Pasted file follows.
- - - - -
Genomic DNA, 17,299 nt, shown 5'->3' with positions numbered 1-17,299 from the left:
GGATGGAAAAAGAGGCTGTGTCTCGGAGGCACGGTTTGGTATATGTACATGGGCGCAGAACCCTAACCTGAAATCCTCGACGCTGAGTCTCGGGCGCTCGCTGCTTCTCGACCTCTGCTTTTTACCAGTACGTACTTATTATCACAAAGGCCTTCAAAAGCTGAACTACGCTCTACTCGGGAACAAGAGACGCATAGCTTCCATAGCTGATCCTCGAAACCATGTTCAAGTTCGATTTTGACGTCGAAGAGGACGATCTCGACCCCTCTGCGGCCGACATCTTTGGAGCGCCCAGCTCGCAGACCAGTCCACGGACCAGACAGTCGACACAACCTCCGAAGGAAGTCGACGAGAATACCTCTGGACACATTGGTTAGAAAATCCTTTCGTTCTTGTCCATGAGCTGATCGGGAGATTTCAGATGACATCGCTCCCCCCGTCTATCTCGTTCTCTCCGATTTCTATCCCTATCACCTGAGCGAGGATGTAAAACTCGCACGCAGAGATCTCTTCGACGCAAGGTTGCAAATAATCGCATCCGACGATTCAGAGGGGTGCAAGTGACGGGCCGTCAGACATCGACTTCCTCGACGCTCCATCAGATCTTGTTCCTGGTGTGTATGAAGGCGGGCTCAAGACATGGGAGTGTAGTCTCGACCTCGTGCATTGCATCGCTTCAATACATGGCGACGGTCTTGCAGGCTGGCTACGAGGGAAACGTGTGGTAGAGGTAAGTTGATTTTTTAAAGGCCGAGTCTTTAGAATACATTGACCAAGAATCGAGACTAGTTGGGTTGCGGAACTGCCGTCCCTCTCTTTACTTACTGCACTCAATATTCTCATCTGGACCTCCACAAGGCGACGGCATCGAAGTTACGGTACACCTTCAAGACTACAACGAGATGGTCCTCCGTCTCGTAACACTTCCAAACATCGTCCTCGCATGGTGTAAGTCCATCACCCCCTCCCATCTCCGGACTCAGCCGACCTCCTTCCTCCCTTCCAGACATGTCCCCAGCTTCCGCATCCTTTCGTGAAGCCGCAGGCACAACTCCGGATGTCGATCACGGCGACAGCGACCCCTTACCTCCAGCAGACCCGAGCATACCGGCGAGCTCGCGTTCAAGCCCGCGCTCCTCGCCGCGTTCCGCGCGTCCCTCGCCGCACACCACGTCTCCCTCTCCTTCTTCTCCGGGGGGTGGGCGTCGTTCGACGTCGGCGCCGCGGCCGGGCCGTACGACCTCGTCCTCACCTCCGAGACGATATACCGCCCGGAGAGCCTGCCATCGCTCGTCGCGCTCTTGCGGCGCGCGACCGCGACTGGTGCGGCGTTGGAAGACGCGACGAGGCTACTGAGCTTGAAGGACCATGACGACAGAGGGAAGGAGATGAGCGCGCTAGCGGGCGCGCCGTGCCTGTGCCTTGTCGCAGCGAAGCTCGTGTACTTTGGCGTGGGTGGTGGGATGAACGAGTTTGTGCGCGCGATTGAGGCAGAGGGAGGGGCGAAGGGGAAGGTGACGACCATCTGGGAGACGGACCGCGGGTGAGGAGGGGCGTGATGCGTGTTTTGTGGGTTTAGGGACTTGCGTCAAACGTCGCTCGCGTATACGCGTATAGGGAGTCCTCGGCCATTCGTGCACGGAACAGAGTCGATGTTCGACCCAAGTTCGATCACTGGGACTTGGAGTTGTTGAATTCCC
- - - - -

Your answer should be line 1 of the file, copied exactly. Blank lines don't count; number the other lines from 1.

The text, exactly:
Genomic DNA, 17,299 nt, shown 5'->3' with positions numbered 1-17,299 from the left: